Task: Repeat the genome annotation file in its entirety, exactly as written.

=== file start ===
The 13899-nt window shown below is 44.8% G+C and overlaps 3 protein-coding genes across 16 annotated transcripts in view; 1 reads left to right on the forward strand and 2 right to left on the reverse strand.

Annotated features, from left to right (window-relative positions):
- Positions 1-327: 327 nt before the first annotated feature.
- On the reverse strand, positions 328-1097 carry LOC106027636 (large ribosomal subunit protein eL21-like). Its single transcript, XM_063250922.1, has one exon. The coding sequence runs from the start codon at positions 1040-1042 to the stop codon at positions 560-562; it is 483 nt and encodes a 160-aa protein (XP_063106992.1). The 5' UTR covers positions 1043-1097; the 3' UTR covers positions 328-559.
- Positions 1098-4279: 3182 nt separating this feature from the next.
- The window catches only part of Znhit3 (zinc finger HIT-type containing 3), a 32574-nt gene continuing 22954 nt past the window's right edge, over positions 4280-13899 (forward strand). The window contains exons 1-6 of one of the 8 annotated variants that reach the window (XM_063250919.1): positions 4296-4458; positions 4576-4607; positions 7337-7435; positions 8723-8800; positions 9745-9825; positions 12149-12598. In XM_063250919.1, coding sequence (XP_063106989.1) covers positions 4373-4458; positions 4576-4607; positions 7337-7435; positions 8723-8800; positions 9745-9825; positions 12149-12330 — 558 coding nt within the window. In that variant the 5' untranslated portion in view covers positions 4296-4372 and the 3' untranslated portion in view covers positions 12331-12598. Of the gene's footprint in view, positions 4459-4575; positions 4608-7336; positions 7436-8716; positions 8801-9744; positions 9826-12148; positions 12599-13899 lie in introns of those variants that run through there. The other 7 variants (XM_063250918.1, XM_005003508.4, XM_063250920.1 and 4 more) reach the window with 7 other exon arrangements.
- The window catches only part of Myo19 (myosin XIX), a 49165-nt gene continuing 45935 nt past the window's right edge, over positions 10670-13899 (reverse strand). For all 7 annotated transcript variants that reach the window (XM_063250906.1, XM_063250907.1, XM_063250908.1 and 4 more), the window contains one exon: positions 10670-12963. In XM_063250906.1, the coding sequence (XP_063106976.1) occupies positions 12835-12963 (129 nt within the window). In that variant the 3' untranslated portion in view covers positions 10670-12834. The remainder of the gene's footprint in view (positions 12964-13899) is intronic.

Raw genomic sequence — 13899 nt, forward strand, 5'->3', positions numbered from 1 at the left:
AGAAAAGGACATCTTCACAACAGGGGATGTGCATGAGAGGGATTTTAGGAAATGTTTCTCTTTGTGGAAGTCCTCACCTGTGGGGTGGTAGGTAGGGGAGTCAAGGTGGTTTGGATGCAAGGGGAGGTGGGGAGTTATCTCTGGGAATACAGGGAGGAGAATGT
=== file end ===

The 13899-nt window shown below is 44.8% G+C and overlaps 3 protein-coding genes across 16 annotated transcripts in view; 1 reads left to right on the forward strand and 2 right to left on the reverse strand.

Annotated features, from left to right (window-relative positions):
- Positions 1-327: 327 nt before the first annotated feature.
- On the reverse strand, positions 328-1097 carry LOC106027636 (large ribosomal subunit protein eL21-like). Its single transcript, XM_063250922.1, has one exon. The coding sequence runs from the start codon at positions 1040-1042 to the stop codon at positions 560-562; it is 483 nt and encodes a 160-aa protein (XP_063106992.1). The 5' UTR covers positions 1043-1097; the 3' UTR covers positions 328-559.
- Positions 1098-4279: 3182 nt separating this feature from the next.
- The window catches only part of Znhit3 (zinc finger HIT-type containing 3), a 32574-nt gene continuing 22954 nt past the window's right edge, over positions 4280-13899 (forward strand). The window contains exons 1-6 of one of the 8 annotated variants that reach the window (XM_063250919.1): positions 4296-4458; positions 4576-4607; positions 7337-7435; positions 8723-8800; positions 9745-9825; positions 12149-12598. In XM_063250919.1, coding sequence (XP_063106989.1) covers positions 4373-4458; positions 4576-4607; positions 7337-7435; positions 8723-8800; positions 9745-9825; positions 12149-12330 — 558 coding nt within the window. In that variant the 5' untranslated portion in view covers positions 4296-4372 and the 3' untranslated portion in view covers positions 12331-12598. Of the gene's footprint in view, positions 4459-4575; positions 4608-7336; positions 7436-8716; positions 8801-9744; positions 9826-12148; positions 12599-13899 lie in introns of those variants that run through there. The other 7 variants (XM_063250918.1, XM_005003508.4, XM_063250920.1 and 4 more) reach the window with 7 other exon arrangements.
- The window catches only part of Myo19 (myosin XIX), a 49165-nt gene continuing 45935 nt past the window's right edge, over positions 10670-13899 (reverse strand). For all 7 annotated transcript variants that reach the window (XM_063250906.1, XM_063250907.1, XM_063250908.1 and 4 more), the window contains one exon: positions 10670-12963. In XM_063250906.1, the coding sequence (XP_063106976.1) occupies positions 12835-12963 (129 nt within the window). In that variant the 3' untranslated portion in view covers positions 10670-12834. The remainder of the gene's footprint in view (positions 12964-13899) is intronic.

Raw genomic sequence — 13899 nt, forward strand, 5'->3', positions numbered from 1 at the left:
AGAAAAGGACATCTTCACAACAGGGGATGTGCATGAGAGGGATTTTAGGAAATGTTTCTCTTTGTGGAAGTCCTCACCTGTGGGGTGGTAGGTAGGGGAGTCAAGGTGGTTTGGATGCAAGGGGAGGTGGGGAGTTATCTCTGGGAATACAGGGAGGAGAATGT